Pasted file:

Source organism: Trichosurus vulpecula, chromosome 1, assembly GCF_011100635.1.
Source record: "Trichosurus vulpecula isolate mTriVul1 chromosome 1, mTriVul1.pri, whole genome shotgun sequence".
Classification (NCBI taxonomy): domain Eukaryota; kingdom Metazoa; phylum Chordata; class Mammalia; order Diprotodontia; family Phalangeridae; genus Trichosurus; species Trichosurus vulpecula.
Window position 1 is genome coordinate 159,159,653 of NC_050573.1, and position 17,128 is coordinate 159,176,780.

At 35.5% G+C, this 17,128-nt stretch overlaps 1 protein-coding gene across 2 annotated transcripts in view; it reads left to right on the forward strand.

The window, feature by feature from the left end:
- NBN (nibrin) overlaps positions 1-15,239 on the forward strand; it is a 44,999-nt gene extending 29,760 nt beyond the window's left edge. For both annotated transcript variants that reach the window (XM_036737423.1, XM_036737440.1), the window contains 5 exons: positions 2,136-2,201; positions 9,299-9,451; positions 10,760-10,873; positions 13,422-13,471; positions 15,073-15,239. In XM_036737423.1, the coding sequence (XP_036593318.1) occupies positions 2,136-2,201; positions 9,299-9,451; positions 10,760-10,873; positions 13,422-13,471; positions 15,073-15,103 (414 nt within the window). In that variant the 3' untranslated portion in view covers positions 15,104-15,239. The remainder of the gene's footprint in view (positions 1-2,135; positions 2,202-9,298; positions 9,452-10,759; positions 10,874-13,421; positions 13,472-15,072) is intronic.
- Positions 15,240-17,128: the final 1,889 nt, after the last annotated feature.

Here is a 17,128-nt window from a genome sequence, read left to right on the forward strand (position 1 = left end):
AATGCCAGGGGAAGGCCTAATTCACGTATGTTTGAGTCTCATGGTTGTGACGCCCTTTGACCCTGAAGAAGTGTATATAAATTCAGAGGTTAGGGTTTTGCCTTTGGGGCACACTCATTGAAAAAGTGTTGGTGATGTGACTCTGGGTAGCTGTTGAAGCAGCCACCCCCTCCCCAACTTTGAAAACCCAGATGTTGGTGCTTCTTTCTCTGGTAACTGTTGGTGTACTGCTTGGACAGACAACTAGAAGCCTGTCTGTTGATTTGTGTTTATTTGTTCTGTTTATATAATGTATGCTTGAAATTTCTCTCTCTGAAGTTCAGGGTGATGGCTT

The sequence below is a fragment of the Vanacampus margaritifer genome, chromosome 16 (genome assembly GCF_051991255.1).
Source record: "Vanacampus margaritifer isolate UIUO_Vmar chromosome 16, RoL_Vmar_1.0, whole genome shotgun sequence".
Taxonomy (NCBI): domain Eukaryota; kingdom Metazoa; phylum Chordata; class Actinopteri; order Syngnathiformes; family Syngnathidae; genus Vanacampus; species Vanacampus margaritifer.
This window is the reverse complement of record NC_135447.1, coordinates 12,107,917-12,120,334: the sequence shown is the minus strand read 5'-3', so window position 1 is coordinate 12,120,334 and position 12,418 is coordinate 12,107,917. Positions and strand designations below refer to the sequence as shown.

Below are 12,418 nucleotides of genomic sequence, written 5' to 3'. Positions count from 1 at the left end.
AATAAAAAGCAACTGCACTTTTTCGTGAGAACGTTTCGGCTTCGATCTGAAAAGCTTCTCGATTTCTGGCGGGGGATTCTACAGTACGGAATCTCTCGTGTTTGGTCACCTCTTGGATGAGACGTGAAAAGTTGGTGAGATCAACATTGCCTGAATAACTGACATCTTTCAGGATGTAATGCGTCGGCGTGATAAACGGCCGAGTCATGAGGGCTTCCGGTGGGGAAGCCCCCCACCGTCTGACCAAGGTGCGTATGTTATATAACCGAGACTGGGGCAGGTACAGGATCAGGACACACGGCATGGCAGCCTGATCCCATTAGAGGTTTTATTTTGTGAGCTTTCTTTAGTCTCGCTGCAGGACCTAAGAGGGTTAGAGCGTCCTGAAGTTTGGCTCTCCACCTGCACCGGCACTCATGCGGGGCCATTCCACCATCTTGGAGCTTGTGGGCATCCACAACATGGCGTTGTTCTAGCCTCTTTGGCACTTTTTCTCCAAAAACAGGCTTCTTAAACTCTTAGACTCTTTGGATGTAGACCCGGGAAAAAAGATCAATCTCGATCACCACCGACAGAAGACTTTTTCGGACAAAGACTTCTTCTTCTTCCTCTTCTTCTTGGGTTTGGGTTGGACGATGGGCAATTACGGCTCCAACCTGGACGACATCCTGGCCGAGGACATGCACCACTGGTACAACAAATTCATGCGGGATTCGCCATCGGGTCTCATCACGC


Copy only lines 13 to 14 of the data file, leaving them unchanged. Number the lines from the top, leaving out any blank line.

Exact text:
Taxonomy (NCBI): domain Eukaryota; kingdom Metazoa; phylum Chordata; class Actinopteri; order Syngnathiformes; family Syngnathidae; genus Vanacampus; species Vanacampus margaritifer.
This window is the reverse complement of record NC_135447.1, coordinates 12,107,917-12,120,334: the sequence shown is the minus strand read 5'-3', so window position 1 is coordinate 12,120,334 and position 12,418 is coordinate 12,107,917. Positions and strand designations below refer to the sequence as shown.